Some folks grow up in mansions. Others in modest houses. And some grow up in little more than a hole in the ground.
That was the case for Marvin Baskett and his sister, Esther Redington.
The house is barely taller than the 4-foot-high chain link fence surrounding the yard.
It sits at the southwest corner of Iowa Avenue and Yampa Street, just east of Queen Palmer Elementary School. Here is a map from FlashEarth showing the area:
It was built in 1947 by their father, Raymond Baskett, and home for years to the Baskett family: Raymond and his wife Beulah and their three children, Esther, Leatha and Marvin.
It looks like the house was swallowed by the ground. Protruding from the back of the roof is a covered doorway that leads down into the house. Here’s Marvin at the “front door” to his childhood home.
Originally, there was no covered doorway, just an open stairwell down into the two-bedroom house. It had a living room and kitchen, running water and electricity.
But it was heated by a pot-bellied stove and they cooked on a wood-burning iron stove. The bathroom was an outhouse in the backyard. Ice was delivered every other day until 1951 when the family got a refrigerator and buried a natural gas line and installed a furnace.
Raymond was in construction and built several of the small bungaloes in the area of Iowa Avenue and Yampa Street. He planned to build an entire house above the basement. But he cut off a finger during construction. The resulting medical bills drained the family’s savings so the house was never finished, Marvin Baskett said.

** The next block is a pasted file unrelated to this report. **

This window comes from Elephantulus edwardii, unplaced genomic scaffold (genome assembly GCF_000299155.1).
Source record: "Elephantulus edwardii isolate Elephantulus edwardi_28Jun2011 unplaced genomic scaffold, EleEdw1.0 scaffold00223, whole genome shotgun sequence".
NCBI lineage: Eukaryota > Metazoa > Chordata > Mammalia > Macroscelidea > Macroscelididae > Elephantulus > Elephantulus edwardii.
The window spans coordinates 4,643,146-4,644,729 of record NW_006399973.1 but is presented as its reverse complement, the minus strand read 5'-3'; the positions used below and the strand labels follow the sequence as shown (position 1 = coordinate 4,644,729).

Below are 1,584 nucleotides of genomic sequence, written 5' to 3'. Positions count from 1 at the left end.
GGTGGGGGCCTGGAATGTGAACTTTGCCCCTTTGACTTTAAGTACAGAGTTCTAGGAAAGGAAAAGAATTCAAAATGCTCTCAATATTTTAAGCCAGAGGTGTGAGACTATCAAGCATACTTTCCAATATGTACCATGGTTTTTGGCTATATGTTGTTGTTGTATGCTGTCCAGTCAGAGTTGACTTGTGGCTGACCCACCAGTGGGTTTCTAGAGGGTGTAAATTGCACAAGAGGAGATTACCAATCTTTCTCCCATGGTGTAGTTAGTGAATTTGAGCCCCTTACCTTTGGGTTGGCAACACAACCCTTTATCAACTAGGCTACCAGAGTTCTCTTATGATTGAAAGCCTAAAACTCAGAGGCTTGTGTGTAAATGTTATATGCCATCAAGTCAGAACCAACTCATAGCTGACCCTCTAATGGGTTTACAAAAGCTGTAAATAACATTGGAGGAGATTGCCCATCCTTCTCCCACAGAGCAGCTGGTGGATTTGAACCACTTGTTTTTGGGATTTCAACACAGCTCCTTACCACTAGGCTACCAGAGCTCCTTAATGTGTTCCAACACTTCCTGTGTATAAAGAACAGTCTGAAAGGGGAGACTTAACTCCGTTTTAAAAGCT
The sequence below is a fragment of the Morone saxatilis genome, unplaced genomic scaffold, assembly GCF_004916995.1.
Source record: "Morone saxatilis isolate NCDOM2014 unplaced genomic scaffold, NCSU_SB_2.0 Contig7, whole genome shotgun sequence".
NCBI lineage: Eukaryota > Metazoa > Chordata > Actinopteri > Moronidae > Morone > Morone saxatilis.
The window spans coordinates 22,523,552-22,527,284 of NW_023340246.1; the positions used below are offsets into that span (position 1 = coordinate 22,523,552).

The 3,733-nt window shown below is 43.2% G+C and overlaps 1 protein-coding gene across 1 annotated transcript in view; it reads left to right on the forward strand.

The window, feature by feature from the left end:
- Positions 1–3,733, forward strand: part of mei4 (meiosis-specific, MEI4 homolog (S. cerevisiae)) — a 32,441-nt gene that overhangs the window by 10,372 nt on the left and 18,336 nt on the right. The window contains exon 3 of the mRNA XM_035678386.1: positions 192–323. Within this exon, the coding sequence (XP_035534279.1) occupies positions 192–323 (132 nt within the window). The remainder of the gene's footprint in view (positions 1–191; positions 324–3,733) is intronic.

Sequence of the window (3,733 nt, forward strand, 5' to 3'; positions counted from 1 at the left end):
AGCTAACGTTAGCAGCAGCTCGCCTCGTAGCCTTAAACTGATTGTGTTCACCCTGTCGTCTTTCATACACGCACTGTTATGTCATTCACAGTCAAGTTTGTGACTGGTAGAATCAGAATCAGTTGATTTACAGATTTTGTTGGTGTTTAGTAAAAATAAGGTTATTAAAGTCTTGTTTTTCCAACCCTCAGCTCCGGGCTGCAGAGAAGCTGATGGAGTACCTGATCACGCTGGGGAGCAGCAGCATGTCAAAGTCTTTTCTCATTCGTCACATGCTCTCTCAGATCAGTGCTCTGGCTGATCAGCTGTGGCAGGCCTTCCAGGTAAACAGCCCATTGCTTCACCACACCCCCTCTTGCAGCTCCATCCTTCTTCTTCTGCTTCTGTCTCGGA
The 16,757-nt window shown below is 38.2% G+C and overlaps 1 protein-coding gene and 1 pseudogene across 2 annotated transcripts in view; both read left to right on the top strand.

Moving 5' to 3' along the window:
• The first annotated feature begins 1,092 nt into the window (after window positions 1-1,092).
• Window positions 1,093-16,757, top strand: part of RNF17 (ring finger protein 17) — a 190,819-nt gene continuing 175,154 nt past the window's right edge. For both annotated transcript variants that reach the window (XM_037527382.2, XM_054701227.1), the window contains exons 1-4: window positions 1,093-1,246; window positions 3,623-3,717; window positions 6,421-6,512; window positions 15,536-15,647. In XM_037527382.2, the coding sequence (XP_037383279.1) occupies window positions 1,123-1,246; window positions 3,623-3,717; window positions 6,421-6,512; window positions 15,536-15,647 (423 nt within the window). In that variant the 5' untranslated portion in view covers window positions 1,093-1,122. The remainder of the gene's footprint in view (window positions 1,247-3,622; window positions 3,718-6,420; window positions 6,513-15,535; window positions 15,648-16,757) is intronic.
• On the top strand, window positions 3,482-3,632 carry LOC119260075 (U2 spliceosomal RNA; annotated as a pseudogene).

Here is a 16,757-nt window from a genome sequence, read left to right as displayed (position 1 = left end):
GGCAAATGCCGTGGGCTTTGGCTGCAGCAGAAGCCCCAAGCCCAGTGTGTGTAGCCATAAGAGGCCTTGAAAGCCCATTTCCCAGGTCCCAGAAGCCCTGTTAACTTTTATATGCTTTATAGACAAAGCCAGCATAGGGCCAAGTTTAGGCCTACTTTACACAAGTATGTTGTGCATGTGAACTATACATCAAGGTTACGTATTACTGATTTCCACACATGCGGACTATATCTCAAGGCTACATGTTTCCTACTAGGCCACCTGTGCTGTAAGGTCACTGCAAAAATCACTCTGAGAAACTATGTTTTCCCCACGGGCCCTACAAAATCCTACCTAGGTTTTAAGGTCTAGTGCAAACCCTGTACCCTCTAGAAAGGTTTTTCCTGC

It really wasn’t out-of-place in Knob Hill a working-class neighborhood east of downtown Colorado Springs and the intersection of Platte Avenue and Union Boulevard.
It’s one of those places the developed after World War II without much in the way of building codes. It was unincorporated El Paso County and home to folks of modest means.
Some oldtimers say Knob Hill‘s major artery, Platte Avenue (a.k.a. U.S. Highway 24) resembed the two ends of Nevada Avenue, where small motels and shops were built on the outskirts of the city.
In recent years, residents and business owners formed the Platte Avenue Business & Neighborhood Association, which has worked to improve the area with new medians, sidewalks, curbs and gutters among other projects.
Here are a couple more photos of the Baskett family home.
Here’s a look at a couple other nearby basement houses.
This one is on the northwest corner of Alexander Road and Cache La Poudre Street. For decades, it had a free-standing door at the back, visible on the left, leading down to the house. A few years ago, a house was built atop the basement.
The building below is just down Iowa in Otis Park and has served as a community center.